Red Bull wants to ban the "party mode"
Red Bull wanted the FIA to put an end to "party modes" that provided more performance in the qualifying rounds, and that the Formula 1 pilots had the same engine settings.
Lewis Hamilton won a considerable amount of time in the third part of his qualifying tour in Melbourne, which was followed by a new debate on the German manufacturer's special engine modes.
While the Brackley-based team and Hamilton underestimate comments on party modes, Red Bull thinks the conditions in Australia force Mercedes to use the engine's true potential and reveal the power of the team.
Helmut Marko, from Red Bull, told Motorsport.com, "You get nervous because Valtteri Bottas had an accident, then suddenly you started driving at full power.
"Normally they do not need it, but they use it all here and they play with us all."
"At first, nobody was there, and everybody thought, 'Red Bull is always complaining about everything,' but now the others have awakened, and now there's a lot of debate about it."
"There are so many easy things we can solve and equalize in this matter, for example, you can say that you have to compete in the race mode, sort mode.
"If they do this in the next race, that will not happen again."
Red Bull Racing's team boss Christian Horner also thinks that a work on sorting modes would be a good solution.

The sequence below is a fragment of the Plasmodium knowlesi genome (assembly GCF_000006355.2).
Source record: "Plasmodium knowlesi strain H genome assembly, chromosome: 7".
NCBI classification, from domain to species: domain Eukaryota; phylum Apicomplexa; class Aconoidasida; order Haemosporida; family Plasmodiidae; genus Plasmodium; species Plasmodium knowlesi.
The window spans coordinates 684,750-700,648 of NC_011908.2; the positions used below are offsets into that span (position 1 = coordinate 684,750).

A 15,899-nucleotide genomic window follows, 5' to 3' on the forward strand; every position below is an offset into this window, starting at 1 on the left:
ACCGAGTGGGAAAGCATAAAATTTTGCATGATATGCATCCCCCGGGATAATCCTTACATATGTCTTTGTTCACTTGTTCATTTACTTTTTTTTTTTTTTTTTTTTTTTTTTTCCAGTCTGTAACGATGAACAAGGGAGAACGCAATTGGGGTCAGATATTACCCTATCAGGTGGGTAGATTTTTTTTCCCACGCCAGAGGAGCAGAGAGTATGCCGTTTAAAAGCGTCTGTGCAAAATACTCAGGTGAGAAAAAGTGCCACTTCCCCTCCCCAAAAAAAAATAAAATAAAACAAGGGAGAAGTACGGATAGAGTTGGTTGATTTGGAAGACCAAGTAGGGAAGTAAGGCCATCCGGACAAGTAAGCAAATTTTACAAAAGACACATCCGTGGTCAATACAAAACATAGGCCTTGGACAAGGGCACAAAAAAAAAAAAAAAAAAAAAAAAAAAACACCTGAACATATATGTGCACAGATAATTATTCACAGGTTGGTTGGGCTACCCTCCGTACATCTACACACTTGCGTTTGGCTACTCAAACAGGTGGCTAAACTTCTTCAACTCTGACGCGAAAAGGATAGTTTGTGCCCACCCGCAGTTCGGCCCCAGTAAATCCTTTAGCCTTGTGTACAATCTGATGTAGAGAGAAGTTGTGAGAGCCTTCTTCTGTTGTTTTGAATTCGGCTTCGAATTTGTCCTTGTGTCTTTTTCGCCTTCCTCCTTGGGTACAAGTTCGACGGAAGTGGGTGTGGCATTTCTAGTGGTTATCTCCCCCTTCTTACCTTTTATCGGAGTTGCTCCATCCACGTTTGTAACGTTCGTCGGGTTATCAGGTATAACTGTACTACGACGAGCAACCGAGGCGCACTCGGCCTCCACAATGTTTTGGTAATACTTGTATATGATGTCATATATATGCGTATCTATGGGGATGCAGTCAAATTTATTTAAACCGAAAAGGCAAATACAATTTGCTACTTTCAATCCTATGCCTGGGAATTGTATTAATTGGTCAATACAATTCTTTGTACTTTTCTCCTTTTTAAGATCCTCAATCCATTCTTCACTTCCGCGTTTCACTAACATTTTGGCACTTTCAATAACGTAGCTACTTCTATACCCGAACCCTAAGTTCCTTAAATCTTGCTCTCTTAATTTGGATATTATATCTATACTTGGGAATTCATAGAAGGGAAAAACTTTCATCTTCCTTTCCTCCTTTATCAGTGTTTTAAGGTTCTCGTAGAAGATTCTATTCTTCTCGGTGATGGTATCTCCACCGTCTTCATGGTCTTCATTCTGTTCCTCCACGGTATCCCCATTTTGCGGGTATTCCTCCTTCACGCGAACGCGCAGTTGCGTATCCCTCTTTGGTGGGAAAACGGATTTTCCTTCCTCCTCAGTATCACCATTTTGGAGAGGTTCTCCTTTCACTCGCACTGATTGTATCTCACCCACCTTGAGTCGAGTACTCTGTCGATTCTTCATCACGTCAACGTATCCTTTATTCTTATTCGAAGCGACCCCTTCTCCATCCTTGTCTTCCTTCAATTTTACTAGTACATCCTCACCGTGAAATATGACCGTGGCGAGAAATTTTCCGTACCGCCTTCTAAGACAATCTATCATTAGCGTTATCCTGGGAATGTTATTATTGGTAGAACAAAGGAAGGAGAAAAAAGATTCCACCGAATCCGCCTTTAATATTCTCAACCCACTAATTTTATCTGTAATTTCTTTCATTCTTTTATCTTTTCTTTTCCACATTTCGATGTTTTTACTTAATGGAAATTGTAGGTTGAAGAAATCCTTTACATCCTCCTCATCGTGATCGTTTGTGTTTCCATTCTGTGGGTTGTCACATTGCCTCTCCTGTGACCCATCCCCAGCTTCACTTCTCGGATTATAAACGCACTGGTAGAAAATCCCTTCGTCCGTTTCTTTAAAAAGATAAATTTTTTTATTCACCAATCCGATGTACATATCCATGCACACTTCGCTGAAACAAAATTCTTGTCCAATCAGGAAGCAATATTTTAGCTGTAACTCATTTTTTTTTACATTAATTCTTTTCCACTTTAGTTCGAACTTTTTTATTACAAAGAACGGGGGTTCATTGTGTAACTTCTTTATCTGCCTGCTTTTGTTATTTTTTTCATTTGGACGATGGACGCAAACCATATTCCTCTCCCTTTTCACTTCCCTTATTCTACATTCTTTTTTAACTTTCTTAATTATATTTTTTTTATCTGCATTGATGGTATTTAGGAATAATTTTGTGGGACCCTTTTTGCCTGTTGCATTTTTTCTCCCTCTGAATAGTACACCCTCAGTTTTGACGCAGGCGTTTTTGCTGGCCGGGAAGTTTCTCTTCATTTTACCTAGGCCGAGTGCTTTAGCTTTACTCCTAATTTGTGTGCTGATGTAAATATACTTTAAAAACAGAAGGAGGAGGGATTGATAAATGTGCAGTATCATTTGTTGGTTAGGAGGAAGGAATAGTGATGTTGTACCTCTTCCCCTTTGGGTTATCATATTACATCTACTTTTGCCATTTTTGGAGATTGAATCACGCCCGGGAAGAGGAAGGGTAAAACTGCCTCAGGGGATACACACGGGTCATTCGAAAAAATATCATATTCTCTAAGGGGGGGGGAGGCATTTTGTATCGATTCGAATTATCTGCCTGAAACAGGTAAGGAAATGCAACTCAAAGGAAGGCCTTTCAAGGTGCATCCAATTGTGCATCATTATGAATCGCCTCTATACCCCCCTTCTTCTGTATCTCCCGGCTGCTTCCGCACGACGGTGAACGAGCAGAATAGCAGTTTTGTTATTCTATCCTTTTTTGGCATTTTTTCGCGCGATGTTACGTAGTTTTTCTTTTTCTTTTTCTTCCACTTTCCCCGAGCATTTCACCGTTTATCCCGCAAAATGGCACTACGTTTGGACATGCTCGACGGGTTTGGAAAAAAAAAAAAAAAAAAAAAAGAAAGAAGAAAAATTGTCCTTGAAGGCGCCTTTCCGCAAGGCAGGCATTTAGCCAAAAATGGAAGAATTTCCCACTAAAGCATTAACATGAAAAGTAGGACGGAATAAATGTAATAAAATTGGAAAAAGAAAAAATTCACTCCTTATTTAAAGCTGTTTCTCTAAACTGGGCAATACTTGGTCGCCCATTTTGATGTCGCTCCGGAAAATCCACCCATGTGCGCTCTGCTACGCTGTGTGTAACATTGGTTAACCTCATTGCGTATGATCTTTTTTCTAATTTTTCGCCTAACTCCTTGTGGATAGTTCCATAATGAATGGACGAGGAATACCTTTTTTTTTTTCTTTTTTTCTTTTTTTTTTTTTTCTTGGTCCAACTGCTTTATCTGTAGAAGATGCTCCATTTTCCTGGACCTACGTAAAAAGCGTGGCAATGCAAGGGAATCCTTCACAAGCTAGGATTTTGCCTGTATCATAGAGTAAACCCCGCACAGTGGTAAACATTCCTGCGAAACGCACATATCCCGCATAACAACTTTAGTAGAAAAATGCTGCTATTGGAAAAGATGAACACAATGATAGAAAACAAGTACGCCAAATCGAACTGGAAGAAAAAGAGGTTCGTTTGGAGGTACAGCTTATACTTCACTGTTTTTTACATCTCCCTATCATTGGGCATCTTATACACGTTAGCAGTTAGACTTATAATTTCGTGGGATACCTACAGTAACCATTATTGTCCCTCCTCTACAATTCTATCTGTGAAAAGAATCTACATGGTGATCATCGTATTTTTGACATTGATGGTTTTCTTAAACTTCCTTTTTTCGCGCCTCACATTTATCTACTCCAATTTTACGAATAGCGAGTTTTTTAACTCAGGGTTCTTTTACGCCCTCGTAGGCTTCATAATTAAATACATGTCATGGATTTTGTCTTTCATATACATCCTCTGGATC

"You can say that we can work in the same engine modes for the weekend, it's like a party hell, and we want to join such parties!" Horner told Motorsport.com.
They did not take any risks in the first and second part of the qualifying rounds last year, and they opened it in the last part, obviously the difference between the second part and the third part is very important because there are not too many tire pieces in the track.
"To be honest, Max [Verstappen] made a small mistake, we should be in potentially half a second, as the delta shows in engine modes."
"I think the engine modes are something to consider, we have a closed park and can use the same mode for sorting and racing, it's up to the FIA and they have what they want to do."
Renault: Fat burning limit should be further reduced
However, Renault Sport boss Cyril Abiteboul says that it would be difficult to adapt to such a restriction, but instead says he should further reduce the fat burning limit he believes will impact his sequencing performance.
Speaking to Motorsport.com, Abiteboul said, "I think it would be extremely difficult to do this in a technical sense, and I wanted to do it with Marko, but it's really hard to do it in technical terms."
"I think that our first goal is to reduce the burning of fat, and there is a 0.6-liter rule right now, but it's possible to have a motor with this kind of consumption in 2018, and I can not see any reason to choose it . "
"If we wanted to do something about this, it would be the clearest solution for me." said.